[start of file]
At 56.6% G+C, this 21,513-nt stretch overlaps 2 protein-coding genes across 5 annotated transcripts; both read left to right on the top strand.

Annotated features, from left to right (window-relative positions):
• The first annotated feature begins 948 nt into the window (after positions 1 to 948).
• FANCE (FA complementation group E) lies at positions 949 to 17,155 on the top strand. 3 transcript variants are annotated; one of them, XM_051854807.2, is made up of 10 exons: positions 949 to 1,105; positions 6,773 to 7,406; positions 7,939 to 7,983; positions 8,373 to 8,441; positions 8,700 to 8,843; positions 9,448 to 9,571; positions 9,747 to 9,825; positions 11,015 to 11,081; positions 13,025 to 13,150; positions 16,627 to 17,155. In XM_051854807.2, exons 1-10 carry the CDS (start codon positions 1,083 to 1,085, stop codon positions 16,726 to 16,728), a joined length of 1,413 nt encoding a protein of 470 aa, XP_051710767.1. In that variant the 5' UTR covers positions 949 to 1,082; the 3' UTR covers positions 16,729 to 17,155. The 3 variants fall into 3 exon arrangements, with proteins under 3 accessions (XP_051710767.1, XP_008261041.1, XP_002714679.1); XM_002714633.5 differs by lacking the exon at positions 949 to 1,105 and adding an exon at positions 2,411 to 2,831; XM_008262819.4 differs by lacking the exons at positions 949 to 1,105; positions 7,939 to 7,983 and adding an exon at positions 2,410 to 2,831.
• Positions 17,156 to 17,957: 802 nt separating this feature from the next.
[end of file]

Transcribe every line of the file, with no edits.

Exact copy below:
At 56.6% G+C, this 21,513-nt stretch overlaps 2 protein-coding genes across 5 annotated transcripts; both read left to right on the top strand.

Annotated features, from left to right (window-relative positions):
• The first annotated feature begins 948 nt into the window (after positions 1 to 948).
• FANCE (FA complementation group E) lies at positions 949 to 17,155 on the top strand. 3 transcript variants are annotated; one of them, XM_051854807.2, is made up of 10 exons: positions 949 to 1,105; positions 6,773 to 7,406; positions 7,939 to 7,983; positions 8,373 to 8,441; positions 8,700 to 8,843; positions 9,448 to 9,571; positions 9,747 to 9,825; positions 11,015 to 11,081; positions 13,025 to 13,150; positions 16,627 to 17,155. In XM_051854807.2, exons 1-10 carry the CDS (start codon positions 1,083 to 1,085, stop codon positions 16,726 to 16,728), a joined length of 1,413 nt encoding a protein of 470 aa, XP_051710767.1. In that variant the 5' UTR covers positions 949 to 1,082; the 3' UTR covers positions 16,729 to 17,155. The 3 variants fall into 3 exon arrangements, with proteins under 3 accessions (XP_051710767.1, XP_008261041.1, XP_002714679.1); XM_002714633.5 differs by lacking the exon at positions 949 to 1,105 and adding an exon at positions 2,411 to 2,831; XM_008262819.4 differs by lacking the exons at positions 949 to 1,105; positions 7,939 to 7,983 and adding an exon at positions 2,410 to 2,831.
• Positions 17,156 to 17,957: 802 nt separating this feature from the next.